What’s Behind the Increased Numbers of Black Women Dying During Pregnancy and Childbirth in the United States?

three young African-American women
Photo: Devin Trent (CC)
By Amie Newman |

Editor’s note: OBOS is delighted to introduce new blogger Amie Newman. You can find out more about Amie here.

Rising maternal mortality rates in the United States are a domestic crisis and a critical human rights issue.  The numbers should also be a wake-up call. More women are dying from complications related to pregnancy and childbirth today than they were two decades ago. In fact, the United States is the only developed country where maternal mortality rates have increased in that time.

All women are not created equal amidst these stark statistics, however. There is a dividing line and it’s drawn between the maternal mortality rates of black women and of white women.

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According to the Centers for Disease Control (CDC), black women are dying during pregnancy, childbirth, and the year immediately following childbirth at nearly four times the rate of white women. While poor women are at greater risk of dying than women who have higher incomes, the disparity between black and white women is consistent at all income levels. Groups including Amnesty International and the reproductive justice organization SisterSong have called out this alarming racial disparity, yet unanswered challenges remain.

Despite the world’s costliest medical system, almost half of maternal deaths in the United States are  preventable. The leading causes of all maternal deaths in the United States are hemorrhage, pregnancy-induced hypertension, embolism, infection, and chronic medical conditions.  But, in many ways, that’s where the similarities between white women and black women end.

In 2014, the Center for Reproductive Rights, the National Latina Institute for Reproductive Health, and SisterSong released a shadow report for the U.N. Committee on the Elimination of Racial Discrimination called “Reproductive Injustice: Racial and Gender Injustice in U.S. Health Care.” In it they noted that “in some areas of Mississippi, the rate of maternal death for women of color exceeds that of Sub-Saharan Africa, while the number of white women who die in childbirth is too insignificant to report.”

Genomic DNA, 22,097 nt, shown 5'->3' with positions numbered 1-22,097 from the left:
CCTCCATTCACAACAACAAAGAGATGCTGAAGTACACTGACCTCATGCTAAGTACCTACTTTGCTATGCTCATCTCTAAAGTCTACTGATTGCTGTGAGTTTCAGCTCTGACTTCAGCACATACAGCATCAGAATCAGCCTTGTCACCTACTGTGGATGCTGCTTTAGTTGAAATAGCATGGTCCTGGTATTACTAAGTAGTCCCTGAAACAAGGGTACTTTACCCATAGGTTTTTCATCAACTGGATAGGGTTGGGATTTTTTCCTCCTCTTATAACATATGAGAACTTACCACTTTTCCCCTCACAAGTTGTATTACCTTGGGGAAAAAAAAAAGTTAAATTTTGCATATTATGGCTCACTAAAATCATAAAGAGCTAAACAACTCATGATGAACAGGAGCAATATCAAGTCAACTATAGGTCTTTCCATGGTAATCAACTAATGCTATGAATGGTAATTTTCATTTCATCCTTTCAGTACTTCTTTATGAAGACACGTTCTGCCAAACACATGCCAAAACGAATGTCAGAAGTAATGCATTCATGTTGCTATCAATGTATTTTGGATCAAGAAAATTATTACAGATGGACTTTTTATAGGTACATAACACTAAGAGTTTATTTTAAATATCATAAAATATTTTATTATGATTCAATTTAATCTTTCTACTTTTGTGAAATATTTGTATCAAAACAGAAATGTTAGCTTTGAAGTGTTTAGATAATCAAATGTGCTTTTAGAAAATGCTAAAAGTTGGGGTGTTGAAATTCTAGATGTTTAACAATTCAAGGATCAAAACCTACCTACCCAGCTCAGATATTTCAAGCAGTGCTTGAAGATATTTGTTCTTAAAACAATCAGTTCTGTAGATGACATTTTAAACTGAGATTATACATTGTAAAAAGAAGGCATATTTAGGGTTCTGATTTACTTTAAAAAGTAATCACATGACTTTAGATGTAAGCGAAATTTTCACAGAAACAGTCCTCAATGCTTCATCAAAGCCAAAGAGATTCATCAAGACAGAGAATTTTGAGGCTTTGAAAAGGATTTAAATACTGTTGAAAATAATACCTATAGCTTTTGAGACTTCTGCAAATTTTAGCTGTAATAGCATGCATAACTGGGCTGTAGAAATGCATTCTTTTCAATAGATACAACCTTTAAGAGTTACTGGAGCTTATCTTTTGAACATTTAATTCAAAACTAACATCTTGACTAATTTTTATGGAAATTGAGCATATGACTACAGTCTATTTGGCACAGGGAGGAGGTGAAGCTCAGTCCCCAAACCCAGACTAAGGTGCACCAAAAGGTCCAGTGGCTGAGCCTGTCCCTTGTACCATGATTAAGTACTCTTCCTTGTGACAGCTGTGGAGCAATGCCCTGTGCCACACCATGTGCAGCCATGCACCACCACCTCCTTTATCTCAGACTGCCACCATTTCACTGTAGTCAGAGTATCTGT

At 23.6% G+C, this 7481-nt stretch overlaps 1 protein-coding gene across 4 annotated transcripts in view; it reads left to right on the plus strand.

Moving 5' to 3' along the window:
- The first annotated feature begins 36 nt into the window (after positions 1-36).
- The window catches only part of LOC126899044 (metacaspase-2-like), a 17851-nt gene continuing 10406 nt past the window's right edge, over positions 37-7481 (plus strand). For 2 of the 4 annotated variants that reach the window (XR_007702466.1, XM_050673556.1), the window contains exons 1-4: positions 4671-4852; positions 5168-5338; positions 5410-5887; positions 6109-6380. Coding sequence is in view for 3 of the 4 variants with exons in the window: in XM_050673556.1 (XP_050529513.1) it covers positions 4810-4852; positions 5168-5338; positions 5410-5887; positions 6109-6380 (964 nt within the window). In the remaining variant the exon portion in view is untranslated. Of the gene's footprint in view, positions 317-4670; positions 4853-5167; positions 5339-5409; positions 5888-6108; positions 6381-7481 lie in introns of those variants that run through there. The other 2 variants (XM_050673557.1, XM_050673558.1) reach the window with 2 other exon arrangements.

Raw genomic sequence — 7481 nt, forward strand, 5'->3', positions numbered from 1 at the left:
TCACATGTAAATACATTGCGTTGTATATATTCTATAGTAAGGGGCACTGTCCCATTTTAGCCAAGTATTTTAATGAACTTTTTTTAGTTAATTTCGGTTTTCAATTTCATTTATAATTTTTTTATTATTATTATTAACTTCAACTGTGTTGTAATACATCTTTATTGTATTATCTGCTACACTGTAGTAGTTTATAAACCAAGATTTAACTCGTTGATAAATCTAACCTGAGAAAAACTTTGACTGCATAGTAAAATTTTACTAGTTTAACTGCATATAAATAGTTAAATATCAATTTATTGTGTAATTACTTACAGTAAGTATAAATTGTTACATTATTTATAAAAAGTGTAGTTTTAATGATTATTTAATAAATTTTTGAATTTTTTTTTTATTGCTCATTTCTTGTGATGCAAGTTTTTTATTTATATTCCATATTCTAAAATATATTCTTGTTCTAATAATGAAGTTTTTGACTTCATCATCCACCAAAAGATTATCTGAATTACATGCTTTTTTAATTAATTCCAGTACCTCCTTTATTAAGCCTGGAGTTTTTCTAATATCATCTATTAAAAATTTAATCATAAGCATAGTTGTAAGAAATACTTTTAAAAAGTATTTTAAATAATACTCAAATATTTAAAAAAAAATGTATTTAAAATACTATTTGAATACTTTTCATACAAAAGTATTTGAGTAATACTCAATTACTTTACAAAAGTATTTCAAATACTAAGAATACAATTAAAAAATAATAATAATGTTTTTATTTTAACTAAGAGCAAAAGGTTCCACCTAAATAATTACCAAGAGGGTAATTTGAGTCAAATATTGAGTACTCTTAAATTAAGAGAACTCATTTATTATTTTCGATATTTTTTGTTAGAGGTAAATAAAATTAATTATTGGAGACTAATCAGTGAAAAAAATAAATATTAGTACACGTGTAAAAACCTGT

The existence of disease may be a medical cause of death but racial inequities are in part responsible for the increased numbers of black women dying. We live in a country where a host of injustices contribute to this devastating gap in well-being, including lack of access to health care, affordability, and quality of health care.

Another study found that while black women don’t actually have a higher prevalence of the leading causes of maternal deaths cited above, they are more likely to die from such causes than are white women. This disparity may be attributed, in part, to data which shows nearly one-quarter of black women delay prenatal care or don’t initiate it at all.  It’s a rate that’s twice as high as the rate  for white women.

Racism is clearly a cause of detrimental health conditions for pregnant women, as it affects both  access to and quality of care. According to the 2010 Amnesty International report “Deadly Delivery: The Maternal Health Care Crisis in the USA”: